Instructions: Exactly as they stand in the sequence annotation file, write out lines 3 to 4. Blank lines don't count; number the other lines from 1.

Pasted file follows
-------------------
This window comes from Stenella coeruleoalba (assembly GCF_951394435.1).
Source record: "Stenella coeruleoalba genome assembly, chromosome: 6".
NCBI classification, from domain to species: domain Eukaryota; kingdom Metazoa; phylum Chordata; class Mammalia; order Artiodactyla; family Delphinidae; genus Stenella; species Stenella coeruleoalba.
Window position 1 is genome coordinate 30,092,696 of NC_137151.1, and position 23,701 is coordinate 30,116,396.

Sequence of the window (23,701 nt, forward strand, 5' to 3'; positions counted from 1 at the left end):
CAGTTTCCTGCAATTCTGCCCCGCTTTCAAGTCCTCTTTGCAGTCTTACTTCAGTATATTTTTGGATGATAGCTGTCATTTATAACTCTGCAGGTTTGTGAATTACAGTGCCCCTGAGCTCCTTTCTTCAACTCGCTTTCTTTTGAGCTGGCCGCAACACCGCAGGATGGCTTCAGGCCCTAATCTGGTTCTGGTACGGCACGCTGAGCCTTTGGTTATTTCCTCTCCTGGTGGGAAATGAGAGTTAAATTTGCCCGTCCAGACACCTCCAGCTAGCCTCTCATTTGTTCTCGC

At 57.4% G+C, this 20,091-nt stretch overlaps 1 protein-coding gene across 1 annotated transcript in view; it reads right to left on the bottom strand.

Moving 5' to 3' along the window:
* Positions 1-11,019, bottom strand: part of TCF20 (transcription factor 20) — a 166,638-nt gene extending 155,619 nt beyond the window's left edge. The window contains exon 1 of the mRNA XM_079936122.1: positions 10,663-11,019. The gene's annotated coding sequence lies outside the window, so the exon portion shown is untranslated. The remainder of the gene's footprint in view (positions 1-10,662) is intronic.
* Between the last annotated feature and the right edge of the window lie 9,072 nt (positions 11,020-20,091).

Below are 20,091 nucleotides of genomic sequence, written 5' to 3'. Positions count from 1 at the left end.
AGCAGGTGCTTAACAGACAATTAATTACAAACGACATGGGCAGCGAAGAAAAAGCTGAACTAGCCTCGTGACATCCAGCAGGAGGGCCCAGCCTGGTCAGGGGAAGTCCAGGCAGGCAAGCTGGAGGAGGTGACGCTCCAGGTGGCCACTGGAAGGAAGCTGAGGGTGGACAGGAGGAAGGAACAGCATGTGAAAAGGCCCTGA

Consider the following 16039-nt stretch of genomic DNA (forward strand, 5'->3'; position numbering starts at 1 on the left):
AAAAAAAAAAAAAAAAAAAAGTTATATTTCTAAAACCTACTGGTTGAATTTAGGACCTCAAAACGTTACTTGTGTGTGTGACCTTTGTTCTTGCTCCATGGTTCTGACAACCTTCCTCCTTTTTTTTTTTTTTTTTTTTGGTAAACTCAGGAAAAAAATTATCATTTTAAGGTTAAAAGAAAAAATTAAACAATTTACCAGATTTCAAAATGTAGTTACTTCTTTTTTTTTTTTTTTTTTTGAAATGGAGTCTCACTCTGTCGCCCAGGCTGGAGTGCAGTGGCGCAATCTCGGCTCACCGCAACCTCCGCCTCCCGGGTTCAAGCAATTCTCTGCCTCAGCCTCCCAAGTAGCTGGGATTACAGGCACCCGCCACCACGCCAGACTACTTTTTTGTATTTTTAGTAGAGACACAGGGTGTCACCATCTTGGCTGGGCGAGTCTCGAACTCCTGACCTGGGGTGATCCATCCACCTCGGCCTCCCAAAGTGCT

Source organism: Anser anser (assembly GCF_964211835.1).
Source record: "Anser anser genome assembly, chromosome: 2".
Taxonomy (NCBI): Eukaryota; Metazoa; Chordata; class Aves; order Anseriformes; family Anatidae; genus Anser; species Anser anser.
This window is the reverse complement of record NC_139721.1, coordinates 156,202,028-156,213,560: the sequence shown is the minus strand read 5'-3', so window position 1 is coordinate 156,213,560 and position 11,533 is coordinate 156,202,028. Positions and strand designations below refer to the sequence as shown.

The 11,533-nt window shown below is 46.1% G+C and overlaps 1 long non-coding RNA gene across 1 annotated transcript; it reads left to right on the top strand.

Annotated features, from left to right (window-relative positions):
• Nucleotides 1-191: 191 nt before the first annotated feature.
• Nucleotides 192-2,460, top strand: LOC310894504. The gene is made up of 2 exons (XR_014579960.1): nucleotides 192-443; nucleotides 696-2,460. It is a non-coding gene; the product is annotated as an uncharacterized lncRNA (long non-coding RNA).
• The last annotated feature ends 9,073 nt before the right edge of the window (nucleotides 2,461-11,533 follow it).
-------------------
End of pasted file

NCBI classification, from domain to species: domain Eukaryota; kingdom Metazoa; phylum Chordata; class Mammalia; order Artiodactyla; family Delphinidae; genus Stenella; species Stenella coeruleoalba.
Window position 1 is genome coordinate 30,092,696 of NC_137151.1, and position 23,701 is coordinate 30,116,396.